Of course, Scriver continued with the animal pieces. This one revisits the idea of two bull elks fighting over a cow, but uses a different composition.
"To the Victor" #54/75 Arrowhead casting. Late in life Scriver's human figures seemed distorted sometimes, but his animals always kept their anatomical accuracy. One could look at the high number sold of this piece as either damaging its value because it's not very scarce, or could see it as an indicator of popularity, which is always good for sales.
Tuesday, March 12, 2013
This is a winter photo. I can tell because a saddle is stored by suspension from the rafters. The table on the left holds tracks of all the animals. The plan was to cast them in bronze and inset them into the floor, but it never got done. In front is a mountain sheep, Bob's favorite animal, and the white animal is a mountain goat. In between, obscured by the mountain sheep, is an antelope. All these animals were shot by Bob. The exception is the cougar at the right which showed up in someone's woodshed.
Here's Bob in later years in the backyard between the shop and the house. The monumental bronze was cast in the Bighorn Foundry which is along the east side of the yard. The foreman at the time was David Cree Medicine, son of Carl Cree Medicine who worked for Bob through the Sixties.
Bob Scriver and George Montgomery are looking at foot ware for Jesus who sits patiently at the left. George used his contacts with the Hollywood costumers to bring in some properly researched materials for reference. Over George's shoulder is a small version of the monument of Lewis & Clark in Great Falls. The "Peace Jesus" was never completed except as a maquette.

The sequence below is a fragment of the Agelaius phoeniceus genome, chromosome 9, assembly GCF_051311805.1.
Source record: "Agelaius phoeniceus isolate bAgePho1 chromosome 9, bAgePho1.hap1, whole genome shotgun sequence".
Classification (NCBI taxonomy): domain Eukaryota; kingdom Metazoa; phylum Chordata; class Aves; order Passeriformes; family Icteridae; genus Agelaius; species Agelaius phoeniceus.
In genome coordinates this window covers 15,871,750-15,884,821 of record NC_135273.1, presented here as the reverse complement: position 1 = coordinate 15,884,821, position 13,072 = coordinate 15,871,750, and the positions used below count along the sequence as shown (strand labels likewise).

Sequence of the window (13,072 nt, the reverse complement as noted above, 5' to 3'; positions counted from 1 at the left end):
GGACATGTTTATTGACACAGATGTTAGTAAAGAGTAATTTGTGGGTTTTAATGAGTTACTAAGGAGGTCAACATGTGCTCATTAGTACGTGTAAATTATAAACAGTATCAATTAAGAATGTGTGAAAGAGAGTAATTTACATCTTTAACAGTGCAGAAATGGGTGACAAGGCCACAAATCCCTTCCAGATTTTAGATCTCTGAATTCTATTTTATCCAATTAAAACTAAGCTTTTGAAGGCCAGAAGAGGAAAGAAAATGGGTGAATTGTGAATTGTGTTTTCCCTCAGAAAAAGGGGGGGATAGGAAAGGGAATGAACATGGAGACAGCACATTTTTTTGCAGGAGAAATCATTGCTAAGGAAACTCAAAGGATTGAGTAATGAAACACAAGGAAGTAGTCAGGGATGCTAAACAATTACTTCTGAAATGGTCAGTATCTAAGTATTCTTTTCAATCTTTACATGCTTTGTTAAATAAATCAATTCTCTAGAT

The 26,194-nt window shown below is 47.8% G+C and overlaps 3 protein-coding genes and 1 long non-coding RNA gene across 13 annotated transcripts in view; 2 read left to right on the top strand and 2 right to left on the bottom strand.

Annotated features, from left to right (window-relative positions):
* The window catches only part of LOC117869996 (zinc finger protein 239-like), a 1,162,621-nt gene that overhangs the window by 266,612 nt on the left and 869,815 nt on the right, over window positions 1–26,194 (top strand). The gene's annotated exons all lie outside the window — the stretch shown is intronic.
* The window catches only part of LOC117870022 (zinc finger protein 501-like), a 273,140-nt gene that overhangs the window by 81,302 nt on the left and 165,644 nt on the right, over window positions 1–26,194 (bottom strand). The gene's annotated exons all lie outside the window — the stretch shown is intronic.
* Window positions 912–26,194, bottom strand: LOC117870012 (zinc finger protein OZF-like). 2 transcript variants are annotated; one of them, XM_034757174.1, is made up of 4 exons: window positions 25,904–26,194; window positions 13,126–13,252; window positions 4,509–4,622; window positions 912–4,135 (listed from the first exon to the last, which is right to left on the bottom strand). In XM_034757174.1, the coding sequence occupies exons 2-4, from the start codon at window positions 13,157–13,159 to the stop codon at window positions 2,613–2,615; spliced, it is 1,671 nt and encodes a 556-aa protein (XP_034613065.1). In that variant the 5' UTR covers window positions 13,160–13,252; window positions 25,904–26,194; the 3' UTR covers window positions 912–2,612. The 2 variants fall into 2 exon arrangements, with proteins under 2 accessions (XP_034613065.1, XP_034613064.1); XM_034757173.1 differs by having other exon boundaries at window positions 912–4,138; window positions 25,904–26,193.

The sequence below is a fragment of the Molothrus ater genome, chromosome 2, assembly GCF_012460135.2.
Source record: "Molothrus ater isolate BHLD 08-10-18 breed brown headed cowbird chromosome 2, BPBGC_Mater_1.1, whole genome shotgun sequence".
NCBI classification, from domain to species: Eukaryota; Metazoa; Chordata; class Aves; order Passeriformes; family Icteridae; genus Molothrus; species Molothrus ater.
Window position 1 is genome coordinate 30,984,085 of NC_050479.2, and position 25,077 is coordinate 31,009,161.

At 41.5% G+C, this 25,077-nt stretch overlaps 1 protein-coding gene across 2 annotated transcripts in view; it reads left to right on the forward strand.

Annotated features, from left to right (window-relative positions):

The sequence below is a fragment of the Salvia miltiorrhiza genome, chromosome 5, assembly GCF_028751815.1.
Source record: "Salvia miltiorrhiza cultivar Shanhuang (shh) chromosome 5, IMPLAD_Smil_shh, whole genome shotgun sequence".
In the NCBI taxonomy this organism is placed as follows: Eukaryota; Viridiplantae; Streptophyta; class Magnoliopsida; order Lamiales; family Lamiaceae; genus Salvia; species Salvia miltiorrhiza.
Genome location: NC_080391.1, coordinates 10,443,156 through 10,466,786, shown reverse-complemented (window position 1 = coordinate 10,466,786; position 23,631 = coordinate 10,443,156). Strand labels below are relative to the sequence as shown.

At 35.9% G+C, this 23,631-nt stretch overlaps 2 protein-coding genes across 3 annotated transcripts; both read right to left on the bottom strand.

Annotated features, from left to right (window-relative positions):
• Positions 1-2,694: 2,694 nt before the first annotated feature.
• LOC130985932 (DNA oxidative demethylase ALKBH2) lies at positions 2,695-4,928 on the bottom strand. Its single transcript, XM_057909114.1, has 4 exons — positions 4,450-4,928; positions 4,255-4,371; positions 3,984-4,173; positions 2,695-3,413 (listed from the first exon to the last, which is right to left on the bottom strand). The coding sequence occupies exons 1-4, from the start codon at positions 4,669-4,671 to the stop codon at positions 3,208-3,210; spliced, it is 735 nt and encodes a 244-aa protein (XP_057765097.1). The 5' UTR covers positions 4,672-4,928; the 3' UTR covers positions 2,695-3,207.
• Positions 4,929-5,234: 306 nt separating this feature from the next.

Before there was a "Peace Jesus", there was a commissioned portrait of Jesus on the Cross, rather small. Bob did it while his daughter was dying of cancer. The model was Maurice Chaillot, brother of his second wife, Jeanette. He was a brilliant man, a professor, quite a bit younger than his sisters. After Bob's daughter died, he thought of bringing back Maurice and his sister, Helene, in order to sculpt a Pieta, the image of Mary holding the dead body of her son. This piece is a result. For a long time he was afraid to cast it in bronze for fear of botching it somehow, but it turned out fine. You can see the familiarity of his relationship to this piece by the way he puts his arm around it, as though it was a person. Of course, it is a double portrait of two people he loved. As far as I know, no casting was ever sold to anyone.
Sunday, February 10, 2013
Uploaded on Jul 22, 2010
Enjoy this newly re-discovered video of animal trainer Doug Seus and the original Bart the Bear during an exhibition in the early 1990s at Pine Butte Ranch in northwestern Montana. Video shot and provided by Lyle Gold. Edited by Kiffin Hope. Copyright 2010 The Vital Ground Foundation.
Because this video shows a tipi belonging to Bob Scriver and because the time frame is right, I think that this is when Bob made the sculpture of Bart the Bear. It may have been shot on the Flatiron Ranch, Bob’s ranch, which is slightly farther north along the east slope of the Rockies. I tried to contact Lyle Gold to confirm, but couldn’t find a phone number so far.
Wednesday, August 15, 2012
Today would have been Bob Scriver’s 98th birthday. There was never any expectation that he would live this long, but many thought his work might. I watch his sculpture revolve through the auctions that are the life of Western cowboy art now. The small later work is beginning to be joined by his earlier careful sculptures meant to be monuments in the Beau Arts mode. The people who bought them are dying now and their heirs are cashing them in. This means that prices have dropped.
I haven’t followed the Cowboy Artists of America, who were mostly painters anyway. But I tabbed Harry Jackson at AskArt.com and the two sculptors generally go to auction side-by-side, though Harry never produced the many smaller “collectibles” that Bob’s entrepreneurs cast and sold. His inheritors put a LOT of work on the market in a hurry. Some people, who can barely tell a cow from a horse, are not able to see differences between Harry and Bob. Certainly they were personally much alike and very fond of each other.